Alfredo Alcala joins Conway and Colan for Batman 349 (July 1982), as Robin’s plotline takes a dark and supernatural turn.
Robin has been captured by Dala and her mysterious master, who are now aware that he is also Dick Grayson.
Robin admits to himself that he has never been so scared as he is in this situation. And yet, at the moment nothing exceptionally bad has happened to him. But it will.
Alfred has a meeting with Christopher Chance, the Human Target, set up the previous month in Detective Comics. He hires Chris to impersonate Bruce Wayne, without divulging any reason why – although the reader knows this is to try to convince Vicki Vale that she is wrong in suspecting Bruce is Batman. Luigi, the only supporting character in the Human Target strip, has a cameo here as well.
Barbara Gordon arranges for Jason Bard to meet with her father, and conveniently Gordon gets infuriated by the actions of the new police commissioner, so is more than happy to join with Jason, and his detective agency.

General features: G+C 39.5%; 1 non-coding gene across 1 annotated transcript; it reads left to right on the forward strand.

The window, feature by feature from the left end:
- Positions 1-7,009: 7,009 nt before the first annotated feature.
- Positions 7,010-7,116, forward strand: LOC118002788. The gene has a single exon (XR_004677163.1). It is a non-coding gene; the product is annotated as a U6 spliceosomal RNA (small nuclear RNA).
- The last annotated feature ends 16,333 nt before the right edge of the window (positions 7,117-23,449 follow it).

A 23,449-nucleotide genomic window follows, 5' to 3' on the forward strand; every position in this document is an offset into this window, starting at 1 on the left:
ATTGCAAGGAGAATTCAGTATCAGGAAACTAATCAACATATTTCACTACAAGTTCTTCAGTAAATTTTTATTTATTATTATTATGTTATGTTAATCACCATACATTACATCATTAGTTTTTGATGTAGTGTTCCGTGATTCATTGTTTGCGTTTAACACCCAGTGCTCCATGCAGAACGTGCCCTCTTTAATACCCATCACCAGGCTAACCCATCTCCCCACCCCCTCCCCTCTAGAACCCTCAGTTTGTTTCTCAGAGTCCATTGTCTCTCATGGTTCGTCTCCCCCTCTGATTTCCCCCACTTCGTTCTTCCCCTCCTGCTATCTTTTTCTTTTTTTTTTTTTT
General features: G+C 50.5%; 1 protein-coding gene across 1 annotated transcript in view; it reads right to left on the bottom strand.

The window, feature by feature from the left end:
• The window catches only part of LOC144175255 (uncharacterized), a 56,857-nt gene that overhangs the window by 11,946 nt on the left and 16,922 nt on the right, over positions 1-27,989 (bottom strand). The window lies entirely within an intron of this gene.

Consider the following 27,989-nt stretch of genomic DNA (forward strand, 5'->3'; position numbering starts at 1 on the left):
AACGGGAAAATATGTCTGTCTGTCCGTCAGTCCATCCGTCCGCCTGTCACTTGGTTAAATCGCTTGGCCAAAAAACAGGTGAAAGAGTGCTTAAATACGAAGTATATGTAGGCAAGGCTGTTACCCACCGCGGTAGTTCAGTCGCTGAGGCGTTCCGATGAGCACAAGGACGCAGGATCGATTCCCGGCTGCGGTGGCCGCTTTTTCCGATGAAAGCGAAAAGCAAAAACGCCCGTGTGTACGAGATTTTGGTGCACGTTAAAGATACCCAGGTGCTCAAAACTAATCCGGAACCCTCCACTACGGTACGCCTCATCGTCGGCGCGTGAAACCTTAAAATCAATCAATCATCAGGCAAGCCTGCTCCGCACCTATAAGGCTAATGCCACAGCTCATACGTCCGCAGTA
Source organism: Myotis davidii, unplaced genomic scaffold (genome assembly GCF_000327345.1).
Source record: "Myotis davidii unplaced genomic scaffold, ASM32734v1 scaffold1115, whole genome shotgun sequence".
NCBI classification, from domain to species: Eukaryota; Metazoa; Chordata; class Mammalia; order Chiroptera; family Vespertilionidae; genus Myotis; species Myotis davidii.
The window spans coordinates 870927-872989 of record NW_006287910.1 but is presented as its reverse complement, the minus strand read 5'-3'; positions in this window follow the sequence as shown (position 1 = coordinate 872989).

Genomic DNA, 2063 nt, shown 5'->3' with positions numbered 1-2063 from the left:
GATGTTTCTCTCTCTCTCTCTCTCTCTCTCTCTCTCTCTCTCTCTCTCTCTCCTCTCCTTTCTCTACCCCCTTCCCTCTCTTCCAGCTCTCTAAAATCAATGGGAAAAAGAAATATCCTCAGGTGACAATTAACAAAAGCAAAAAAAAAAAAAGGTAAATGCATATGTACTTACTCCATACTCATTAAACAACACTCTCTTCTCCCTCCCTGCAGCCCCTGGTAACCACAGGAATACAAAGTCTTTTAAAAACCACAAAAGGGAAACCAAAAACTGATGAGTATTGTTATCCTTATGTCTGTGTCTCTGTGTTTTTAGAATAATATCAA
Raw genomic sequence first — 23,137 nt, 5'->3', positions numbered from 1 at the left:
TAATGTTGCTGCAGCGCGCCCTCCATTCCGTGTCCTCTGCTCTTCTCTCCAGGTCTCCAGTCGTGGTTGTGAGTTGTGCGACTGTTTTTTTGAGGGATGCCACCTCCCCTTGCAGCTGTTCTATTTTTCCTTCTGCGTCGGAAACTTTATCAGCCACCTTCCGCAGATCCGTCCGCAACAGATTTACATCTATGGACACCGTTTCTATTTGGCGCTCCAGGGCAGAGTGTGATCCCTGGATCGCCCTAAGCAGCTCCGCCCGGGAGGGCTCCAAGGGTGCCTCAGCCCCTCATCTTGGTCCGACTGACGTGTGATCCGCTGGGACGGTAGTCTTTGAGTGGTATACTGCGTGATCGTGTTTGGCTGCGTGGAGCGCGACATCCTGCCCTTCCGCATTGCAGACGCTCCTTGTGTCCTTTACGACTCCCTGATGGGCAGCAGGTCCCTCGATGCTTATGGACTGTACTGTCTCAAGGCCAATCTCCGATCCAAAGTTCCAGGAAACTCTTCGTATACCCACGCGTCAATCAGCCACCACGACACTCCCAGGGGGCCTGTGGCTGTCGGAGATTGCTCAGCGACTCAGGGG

The story ends as Robin finds out just how right he was to be scared, as Dala and her master are revealed as vampires, and he gets attacked.
The Robin plotline continues in the next issue.
Jones, Von Eeden and Mahlstedt conclude the Catwoman mystery, about the murders surrounding the election of a union boss, in a story that is much better for the visuals than for the storytelling.
It’s not too hard to figure out who is really behind it, due to the small number of characters. And there is a bit too much plot for the brief page count. As a result, we barely get to see Catwoman in action, mostly just playing detective.
Tagged: Alfred, Alfredo Alcala, Barbara Gordon, Batman, Bruce Jones, Bruce Wayne, Christopher Chance, Commissioner Gordon, Dala, DC Comics, Dick Grayson, Gene Colan, Gerry Conway, Human Target, Jason Bard, Larry Mahlstedt, Robin, Trevor Von Eeden, Vicki Vale